DJ Neel encounters the ravishing Sitara while working a club set one night and is transfixed by her. They return to Sitara’s place where Neel is horrified to see the gagged and shackled body of her dying father – Sitara’s grieving family keeping vigil around it. Caught completely unawares, Neel’s compassion is nevertheless aroused and he stays on. In India, patriarchal custom dictates that only a son can perform a parent’s last rites, but no such person exists in Sitara’s family. So when her father actually dies during the course of the night, Sitara coerces Neel to officiate the rituals of death. Thrust into a world of magic and transgression, Neel finally attempts to flee his waking nightmare. But as dawn breaks, it becomes evident that Sitara’s family is afflicted by an ancient curse. One that Neel is now very much a part of.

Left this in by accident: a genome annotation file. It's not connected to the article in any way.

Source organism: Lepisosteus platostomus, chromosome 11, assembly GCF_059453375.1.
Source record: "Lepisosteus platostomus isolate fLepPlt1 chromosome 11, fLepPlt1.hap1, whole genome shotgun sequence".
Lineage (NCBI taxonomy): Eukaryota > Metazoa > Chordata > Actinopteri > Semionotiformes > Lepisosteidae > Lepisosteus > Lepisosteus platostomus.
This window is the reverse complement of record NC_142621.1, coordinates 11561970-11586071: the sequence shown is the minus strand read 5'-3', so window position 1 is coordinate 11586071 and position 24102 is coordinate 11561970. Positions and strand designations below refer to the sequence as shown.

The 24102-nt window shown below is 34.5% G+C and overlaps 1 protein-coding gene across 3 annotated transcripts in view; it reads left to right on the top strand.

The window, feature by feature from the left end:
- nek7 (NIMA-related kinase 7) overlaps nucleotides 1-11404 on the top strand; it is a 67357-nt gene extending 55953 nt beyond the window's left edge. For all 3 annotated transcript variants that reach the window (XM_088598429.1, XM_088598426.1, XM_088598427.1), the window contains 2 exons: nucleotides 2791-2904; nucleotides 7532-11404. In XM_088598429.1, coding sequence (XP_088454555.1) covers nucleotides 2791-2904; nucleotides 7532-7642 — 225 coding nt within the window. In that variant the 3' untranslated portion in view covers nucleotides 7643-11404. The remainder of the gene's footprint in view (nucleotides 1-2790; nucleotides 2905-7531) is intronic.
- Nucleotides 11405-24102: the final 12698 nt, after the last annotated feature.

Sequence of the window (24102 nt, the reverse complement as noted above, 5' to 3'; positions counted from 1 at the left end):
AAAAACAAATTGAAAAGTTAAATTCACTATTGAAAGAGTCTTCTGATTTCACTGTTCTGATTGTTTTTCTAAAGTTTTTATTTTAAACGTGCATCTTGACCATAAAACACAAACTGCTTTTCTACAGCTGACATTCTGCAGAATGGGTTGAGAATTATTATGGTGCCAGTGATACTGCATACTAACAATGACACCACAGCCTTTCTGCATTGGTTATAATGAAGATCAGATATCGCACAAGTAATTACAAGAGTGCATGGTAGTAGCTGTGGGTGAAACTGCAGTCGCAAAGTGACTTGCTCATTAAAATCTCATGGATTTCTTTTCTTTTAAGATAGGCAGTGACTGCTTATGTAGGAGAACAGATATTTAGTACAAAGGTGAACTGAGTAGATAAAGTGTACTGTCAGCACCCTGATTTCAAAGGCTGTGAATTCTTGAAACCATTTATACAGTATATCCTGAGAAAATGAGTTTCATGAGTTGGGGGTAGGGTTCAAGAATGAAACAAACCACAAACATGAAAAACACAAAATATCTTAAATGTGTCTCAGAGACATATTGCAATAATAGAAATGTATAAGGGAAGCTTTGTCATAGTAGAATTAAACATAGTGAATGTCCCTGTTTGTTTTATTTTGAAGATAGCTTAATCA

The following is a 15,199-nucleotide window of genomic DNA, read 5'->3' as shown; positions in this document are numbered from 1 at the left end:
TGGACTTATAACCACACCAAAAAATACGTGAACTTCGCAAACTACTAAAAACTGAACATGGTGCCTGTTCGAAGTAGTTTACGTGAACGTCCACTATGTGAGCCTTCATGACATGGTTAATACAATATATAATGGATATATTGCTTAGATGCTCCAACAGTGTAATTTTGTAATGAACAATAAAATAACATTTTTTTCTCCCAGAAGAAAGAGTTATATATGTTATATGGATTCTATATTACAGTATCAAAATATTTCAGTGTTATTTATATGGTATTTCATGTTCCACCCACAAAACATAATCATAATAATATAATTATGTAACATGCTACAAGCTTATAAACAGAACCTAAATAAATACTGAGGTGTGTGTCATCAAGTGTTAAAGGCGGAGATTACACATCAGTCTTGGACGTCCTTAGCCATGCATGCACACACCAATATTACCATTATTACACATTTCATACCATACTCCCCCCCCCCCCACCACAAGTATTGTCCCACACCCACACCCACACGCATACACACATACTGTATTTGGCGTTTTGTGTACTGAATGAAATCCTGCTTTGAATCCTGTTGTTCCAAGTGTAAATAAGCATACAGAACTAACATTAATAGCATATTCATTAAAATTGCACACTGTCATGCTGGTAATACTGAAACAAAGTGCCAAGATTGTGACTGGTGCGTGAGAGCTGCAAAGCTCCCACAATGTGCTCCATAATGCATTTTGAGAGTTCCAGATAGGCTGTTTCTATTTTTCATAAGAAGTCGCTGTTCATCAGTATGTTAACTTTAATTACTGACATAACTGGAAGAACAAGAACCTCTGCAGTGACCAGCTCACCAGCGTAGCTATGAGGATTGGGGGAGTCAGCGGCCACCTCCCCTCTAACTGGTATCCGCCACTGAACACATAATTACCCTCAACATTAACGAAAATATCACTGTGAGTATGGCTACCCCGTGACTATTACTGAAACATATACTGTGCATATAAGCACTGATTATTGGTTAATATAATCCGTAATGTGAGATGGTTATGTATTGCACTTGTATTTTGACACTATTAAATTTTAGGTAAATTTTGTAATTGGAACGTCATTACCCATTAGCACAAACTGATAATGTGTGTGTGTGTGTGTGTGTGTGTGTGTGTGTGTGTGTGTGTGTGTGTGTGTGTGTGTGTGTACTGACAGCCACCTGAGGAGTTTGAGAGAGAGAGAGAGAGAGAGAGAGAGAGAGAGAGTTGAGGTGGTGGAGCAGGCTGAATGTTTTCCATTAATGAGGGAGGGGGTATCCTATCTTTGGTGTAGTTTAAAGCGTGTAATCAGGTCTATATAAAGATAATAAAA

New Delhi filmmaker Sidharth Srinivasan’s first horror work (and first narrative feature in a decade, following SOUL OF SAND, an acclaimed selection at TIFF and Rotterdam), KRIYA comes at the viewer with seductive allure and a uniquely venomous bite. It’s an aesthetically beautiful film, mystically atmospheric and imbued with a creeping unease that casts an uncommon spell. It’s also startlingly transgressive. While the film is vibrant with stark imagery and an amusingly dark sense of humour, KRIYA is very much a work of confrontational art. One that subverts Hindu ritual traditions and shrieks against its debasement of women in clever and compelling ways. Co-Produced by Andy Starke (IN FABRIC) and Pete Tombs (FREE FIRE), with an unforgettable score by Jim Williams (POSSESSOR, RAW), KRIYA is a strange and wondrous nightmare odyssey of ritual magic. It demands to be met on its own terms and rewards the curious with unexpected charms. Light a candle and prepare yourself.
Hindi and English Language